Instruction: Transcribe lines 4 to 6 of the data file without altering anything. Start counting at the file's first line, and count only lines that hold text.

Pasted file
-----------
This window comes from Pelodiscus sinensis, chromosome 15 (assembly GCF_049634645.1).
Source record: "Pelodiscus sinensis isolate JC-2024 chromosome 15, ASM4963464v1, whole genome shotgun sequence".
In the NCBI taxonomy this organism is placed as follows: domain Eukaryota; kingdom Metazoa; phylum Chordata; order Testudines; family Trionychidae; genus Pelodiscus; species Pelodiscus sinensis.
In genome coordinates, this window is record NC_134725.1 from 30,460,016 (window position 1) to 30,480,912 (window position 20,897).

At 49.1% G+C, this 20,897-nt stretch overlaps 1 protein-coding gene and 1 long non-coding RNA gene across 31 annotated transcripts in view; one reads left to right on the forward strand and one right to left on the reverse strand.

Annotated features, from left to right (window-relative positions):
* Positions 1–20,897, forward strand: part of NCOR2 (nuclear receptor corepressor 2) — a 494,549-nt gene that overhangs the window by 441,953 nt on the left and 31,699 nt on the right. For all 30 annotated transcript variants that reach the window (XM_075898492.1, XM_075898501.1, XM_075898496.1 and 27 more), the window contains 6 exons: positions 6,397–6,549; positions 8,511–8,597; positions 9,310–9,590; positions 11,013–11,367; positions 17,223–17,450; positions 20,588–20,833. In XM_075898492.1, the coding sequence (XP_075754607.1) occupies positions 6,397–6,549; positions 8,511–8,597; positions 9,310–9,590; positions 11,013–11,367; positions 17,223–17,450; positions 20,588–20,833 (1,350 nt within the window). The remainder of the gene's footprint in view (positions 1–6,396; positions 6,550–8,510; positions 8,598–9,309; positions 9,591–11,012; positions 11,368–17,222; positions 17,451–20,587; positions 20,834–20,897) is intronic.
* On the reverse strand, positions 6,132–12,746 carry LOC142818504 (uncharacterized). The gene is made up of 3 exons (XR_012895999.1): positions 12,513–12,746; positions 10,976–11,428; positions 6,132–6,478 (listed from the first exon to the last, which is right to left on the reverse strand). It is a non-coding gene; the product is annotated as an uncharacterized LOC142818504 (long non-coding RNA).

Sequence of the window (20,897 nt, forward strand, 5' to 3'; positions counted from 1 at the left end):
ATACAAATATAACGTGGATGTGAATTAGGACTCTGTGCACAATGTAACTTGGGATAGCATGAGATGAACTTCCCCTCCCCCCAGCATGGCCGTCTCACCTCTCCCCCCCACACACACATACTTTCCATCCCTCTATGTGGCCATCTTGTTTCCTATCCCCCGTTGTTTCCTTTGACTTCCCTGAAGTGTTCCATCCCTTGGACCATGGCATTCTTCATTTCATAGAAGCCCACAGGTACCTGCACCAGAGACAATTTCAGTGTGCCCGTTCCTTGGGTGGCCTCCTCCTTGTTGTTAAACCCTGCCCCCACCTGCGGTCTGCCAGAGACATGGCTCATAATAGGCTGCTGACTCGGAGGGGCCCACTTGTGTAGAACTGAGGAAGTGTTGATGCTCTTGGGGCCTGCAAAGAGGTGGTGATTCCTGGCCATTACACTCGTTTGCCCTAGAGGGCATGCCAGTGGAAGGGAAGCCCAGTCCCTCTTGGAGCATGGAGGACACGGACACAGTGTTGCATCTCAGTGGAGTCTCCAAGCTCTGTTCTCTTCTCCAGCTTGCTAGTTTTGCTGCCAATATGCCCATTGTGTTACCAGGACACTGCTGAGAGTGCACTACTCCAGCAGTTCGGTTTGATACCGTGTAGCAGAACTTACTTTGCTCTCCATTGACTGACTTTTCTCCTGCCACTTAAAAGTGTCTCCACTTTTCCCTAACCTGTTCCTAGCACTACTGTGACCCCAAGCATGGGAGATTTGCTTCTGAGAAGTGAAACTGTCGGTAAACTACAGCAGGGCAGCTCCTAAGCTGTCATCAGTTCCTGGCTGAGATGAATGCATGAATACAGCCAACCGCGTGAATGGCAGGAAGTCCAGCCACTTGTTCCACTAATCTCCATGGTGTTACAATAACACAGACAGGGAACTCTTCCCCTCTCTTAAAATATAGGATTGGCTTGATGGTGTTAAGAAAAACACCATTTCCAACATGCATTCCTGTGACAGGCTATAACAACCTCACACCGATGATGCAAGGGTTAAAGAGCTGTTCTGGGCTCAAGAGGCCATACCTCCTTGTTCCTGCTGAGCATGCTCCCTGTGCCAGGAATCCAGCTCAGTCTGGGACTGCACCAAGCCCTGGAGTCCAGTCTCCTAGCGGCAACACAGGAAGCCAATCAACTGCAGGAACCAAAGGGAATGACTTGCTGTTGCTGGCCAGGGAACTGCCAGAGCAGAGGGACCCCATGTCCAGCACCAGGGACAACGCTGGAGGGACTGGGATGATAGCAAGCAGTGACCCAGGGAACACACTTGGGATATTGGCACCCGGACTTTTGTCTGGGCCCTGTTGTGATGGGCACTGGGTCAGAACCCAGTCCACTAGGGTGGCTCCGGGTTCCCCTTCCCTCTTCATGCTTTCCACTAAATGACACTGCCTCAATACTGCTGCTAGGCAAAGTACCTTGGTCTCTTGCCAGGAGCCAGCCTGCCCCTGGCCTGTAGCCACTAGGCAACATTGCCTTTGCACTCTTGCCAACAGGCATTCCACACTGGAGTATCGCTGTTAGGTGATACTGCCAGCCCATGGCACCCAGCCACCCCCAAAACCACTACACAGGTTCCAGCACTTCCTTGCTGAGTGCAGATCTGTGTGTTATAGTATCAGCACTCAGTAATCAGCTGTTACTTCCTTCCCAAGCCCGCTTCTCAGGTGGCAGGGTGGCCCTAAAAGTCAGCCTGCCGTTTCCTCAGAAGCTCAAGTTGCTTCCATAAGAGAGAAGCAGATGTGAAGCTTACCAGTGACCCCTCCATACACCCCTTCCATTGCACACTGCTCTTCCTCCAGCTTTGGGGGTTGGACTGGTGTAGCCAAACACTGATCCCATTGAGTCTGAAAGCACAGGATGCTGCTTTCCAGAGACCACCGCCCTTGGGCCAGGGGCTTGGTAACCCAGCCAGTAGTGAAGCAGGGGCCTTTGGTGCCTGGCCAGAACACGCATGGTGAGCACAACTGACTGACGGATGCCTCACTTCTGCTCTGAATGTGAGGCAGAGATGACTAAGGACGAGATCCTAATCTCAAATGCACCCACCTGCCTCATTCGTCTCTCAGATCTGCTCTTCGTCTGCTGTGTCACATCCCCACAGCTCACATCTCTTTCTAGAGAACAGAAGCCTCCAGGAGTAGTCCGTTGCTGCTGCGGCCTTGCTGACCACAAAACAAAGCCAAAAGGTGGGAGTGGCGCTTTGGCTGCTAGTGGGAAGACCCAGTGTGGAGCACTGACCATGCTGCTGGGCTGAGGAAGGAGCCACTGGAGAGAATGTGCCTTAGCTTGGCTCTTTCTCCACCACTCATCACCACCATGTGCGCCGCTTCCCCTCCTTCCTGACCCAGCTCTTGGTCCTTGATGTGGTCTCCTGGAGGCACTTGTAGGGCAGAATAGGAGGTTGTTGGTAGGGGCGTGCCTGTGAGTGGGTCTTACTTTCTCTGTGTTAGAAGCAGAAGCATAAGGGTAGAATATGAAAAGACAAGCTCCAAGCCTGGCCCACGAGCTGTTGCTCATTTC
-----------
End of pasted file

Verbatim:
In genome coordinates, this window is record NC_134725.1 from 30,460,016 (window position 1) to 30,480,912 (window position 20,897).

At 49.1% G+C, this 20,897-nt stretch overlaps 1 protein-coding gene and 1 long non-coding RNA gene across 31 annotated transcripts in view; one reads left to right on the forward strand and one right to left on the reverse strand.

Annotated features, from left to right (window-relative positions):